During my senior year of college at Hampton University, I became a twenty-one-year-old pregnant preacher’s daughter. At the time, there was so much anticipation from family and friends regarding my upcoming graduation. But, there wasn’t much excitement about my becoming a mom. My loved ones made plans to attend my graduation ceremony, a ceremony I wasn’t even sure that I would attend. My due date and graduation date both fell on May 10th.

I discovered that I was pregnant the day before my classes started my senior year. Even though I was considered grown, being twenty-one years old and two semesters away from receiving a degree, I was mortified. When I informed my family I was pregnant, they treated me like a teenage mom dropping out of high school.

Even though the pregnancy was unplanned, I looked forward to becoming a mom, but unfortunately, my family and friends did not share my enthusiasm. As I prepared for the greatest gift in my life–the birth of my child, suppressed my joy and bore shame for getting pregnant. No one rubbed my belly, accompanied me to doctor’s appointments or just celebrated the little things along the way. Then, one day, I went to one of my favorite restaurants to pick up food, and a young cashier inquired about my pregnancy. I shared the shame I felt due to my family and friends’ reactions to my pregnancy. She proceeded to tell me about her multiple miscarriages and the recent loss of yet another baby. She told me that I should not be ashamed because I am blessed to bring a life into this world. That was the day my perception of my pregnancy changed forever.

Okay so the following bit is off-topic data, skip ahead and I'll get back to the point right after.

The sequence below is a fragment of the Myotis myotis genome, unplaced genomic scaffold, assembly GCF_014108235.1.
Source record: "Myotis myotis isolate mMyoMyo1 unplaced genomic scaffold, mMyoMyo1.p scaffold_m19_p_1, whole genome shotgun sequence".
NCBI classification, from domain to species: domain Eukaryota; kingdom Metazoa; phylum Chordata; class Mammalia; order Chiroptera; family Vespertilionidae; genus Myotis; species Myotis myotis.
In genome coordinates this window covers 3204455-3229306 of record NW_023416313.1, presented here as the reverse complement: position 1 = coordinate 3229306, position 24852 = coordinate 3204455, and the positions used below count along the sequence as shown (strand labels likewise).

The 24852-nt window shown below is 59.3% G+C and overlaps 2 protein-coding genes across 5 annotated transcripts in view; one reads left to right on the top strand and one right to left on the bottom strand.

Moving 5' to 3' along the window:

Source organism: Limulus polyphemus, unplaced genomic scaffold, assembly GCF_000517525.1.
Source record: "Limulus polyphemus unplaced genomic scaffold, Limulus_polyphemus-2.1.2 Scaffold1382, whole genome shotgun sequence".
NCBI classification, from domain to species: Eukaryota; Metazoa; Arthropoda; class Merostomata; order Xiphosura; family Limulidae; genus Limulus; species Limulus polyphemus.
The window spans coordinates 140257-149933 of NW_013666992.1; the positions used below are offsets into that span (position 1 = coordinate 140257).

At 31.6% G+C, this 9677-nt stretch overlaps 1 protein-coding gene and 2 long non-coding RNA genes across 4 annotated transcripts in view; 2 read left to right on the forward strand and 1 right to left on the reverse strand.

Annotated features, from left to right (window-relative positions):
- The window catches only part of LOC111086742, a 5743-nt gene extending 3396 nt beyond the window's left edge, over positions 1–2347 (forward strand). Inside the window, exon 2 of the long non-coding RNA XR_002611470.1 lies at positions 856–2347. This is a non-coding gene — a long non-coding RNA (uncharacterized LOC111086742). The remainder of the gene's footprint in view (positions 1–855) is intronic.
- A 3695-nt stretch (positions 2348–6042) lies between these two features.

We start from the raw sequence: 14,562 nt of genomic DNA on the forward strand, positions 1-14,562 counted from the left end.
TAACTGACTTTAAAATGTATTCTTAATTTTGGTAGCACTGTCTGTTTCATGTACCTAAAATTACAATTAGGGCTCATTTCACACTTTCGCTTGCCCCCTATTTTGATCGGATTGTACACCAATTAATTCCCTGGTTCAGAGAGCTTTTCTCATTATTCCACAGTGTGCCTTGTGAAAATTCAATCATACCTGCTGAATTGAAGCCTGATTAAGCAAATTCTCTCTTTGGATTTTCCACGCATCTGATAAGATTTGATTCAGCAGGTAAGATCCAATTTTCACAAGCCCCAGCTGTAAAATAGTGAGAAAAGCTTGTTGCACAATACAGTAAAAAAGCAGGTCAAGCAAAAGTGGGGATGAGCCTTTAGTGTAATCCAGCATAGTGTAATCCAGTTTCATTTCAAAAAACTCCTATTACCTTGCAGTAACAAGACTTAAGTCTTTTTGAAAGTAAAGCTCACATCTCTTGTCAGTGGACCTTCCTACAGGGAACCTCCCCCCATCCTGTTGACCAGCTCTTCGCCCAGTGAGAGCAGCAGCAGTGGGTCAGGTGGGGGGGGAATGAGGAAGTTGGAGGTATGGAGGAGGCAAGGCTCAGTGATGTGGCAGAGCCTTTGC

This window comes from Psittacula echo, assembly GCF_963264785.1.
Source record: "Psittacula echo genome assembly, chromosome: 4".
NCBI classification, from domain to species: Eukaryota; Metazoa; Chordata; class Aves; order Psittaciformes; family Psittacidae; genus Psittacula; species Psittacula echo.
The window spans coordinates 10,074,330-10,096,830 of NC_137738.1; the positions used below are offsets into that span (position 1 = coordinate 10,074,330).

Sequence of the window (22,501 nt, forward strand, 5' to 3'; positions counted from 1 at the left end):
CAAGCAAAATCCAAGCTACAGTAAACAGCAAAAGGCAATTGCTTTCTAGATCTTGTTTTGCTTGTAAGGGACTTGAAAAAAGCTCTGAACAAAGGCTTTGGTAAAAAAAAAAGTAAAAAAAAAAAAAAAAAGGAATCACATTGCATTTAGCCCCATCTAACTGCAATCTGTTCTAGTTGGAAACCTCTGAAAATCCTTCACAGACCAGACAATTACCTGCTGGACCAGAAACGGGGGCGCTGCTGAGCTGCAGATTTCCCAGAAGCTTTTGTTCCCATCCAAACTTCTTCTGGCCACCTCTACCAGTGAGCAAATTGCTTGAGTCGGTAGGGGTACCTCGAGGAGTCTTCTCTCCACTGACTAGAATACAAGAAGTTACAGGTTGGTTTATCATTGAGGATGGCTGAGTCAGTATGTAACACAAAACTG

Even though the negative comments from my family and friends still hurt, I no longer let them affect how I felt about my pregnancy. God chose me to give birth to my son. The need for validation shifted from my family and friends to God. It was time to heal from heartache and drop the guilt of being a young, unwed mother. I chose God and accepted the path He chose for me.

My son finally arrived–and not on my graduation day. I gave birth ten days after walking across the stage to receive my degree. Three months later, I started graduate school three months and became an advocate for young mothers.

Sharing my experience of being a young, Black mom helped me heal and control the narrative. I am resilient. I am educated. I am unashamed. My story inspired others to overcome the stigmas and obstacles of young motherhood and reach their academic goals. And that inspired me to start the Ozzie and Me Scholarship Foundation. The foundation awards an annual $1000 scholarship to a young mother enrolled full-time in a graduate or undergraduate degree program. Through the Ozzie & Me Scholarship Foundation, I hope that young moms are inspired and supported in accomplishing their goals and combating stereotypes of being a young mother.

Being a single young mother is hard, and it’s undoubtedly not something that I would encourage anyone. Still, our experiences are just as beautiful, authentic and deserving as anyone else.

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